Leadership is one of those topics that is both fairly straight-forward, and yet, still largely misunderstood. I recently led a workshop at a business conference about leadership practices that really make a difference, but the truth is, leadership practices that work in business extend beyond the bounds of that sector. Leadership in the non-profit sector is as important today as ever, and having lived in both worlds, I find countless transferable learnings.
Let’s start with what a practice is, and what it isn’t.
When I was growing up, I often heard, “Practice makes perfect!” I don’t know about you, but perfection has always been out of reach for me. I do know though that practice makes progress. The ways we spend our time, especially the things that we do again and again, help us hone our skills and show our team what’s really important to us.
Researchers have been studying this for years, and have concluded that leaders who follow these 5 practices a seen more frequently by others as better leaders:
o Model the Way- Leaders set standards for the way people should be treated and the way they should pursue goals. To do this, they set an example for others to follow. They put up signposts when people feel unsure of where to go or how to get there. Leaders create opportunities for victory.
o Inspire a Shared Vision- Leaders passionately believe they can make a difference. They envision the future and create an ideal and unique image of what the organization can become. They breathe life into their visions and get people to see exciting possibilities for the future.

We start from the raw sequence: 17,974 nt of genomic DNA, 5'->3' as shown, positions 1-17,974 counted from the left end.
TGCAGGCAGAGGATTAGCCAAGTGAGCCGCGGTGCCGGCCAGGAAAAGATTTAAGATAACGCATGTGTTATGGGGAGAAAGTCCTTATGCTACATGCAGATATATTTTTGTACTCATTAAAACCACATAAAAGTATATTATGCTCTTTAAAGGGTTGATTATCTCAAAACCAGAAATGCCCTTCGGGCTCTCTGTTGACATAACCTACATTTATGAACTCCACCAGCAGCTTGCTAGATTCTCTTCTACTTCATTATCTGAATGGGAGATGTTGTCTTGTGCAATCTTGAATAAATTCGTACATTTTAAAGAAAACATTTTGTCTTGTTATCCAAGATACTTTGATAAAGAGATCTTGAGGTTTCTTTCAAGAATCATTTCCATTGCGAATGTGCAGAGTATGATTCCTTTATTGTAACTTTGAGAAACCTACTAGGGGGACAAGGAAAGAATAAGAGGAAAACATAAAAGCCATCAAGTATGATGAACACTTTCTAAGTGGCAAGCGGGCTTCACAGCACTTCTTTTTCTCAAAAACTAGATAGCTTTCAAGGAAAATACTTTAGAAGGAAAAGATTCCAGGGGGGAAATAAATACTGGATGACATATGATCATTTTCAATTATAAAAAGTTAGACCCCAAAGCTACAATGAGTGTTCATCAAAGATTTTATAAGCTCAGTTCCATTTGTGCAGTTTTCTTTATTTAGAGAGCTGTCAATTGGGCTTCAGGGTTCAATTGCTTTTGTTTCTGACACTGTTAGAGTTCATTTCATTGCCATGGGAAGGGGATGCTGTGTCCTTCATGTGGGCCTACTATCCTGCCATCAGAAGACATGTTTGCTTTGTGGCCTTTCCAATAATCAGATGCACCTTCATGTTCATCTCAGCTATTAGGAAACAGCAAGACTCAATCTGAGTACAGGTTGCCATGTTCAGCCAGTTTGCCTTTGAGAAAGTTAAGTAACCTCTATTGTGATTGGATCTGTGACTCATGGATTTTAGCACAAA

o Challenge the Process- Leaders search for opportunities to improve the organization. In doing so, they experiment and take risks. Since complex change threatens to overwhelm people and stifle action, leaders set interim goals so that people can achieve small wins as they work toward larger objectives. Effective leaders unravel bureaucracy when it impedes action. And, because leaders know that taking risks involves mistakes and failures, they accept occasional disappointments as opportunities to learn.
o Enable Others to Act- Leaders foster collaboration and build spirited teams. They actively involve others. Leaders understand that mutual respect sustains extraordinary efforts. They strive to create an atmosphere of trust and human dignity. They strengthen others, making each person feel capable and powerful.
o Encourage the Heart- Accomplishing extraordinary things in organizations is hard work. To keep hope and determination alive, leaders recognize the contributions that individuals make. In every winning team, the members need to share in the rewards of their efforts, so leaders celebrate accomplishments. They make people feel like heroes.
And these practices get real results. In studying leaders, these practices have been found to help leaders:
- More successfully meet job related demands
- Create higher performing teams
- Foster loyalty and organizational commitment
- Increase motivation
- Reduce absenteeism and turnover rates
- Positively influence recruitment rates
- Earn higher scores on measures of leader credibility
I don’t know about you, but those are results that I can get behind! It can sometimes feel overwhelming to think about tackling all of these at once, but which one could you put into your daily leadership practice to make a difference for your mission? What strategies could you use to incorporate this into a practice that makes progress?
-1- James M. Kouzes and Barry Z. Posner, The Leadership Challenge, 4th Edition. San Francisco: Jossey-Bass, 2007.
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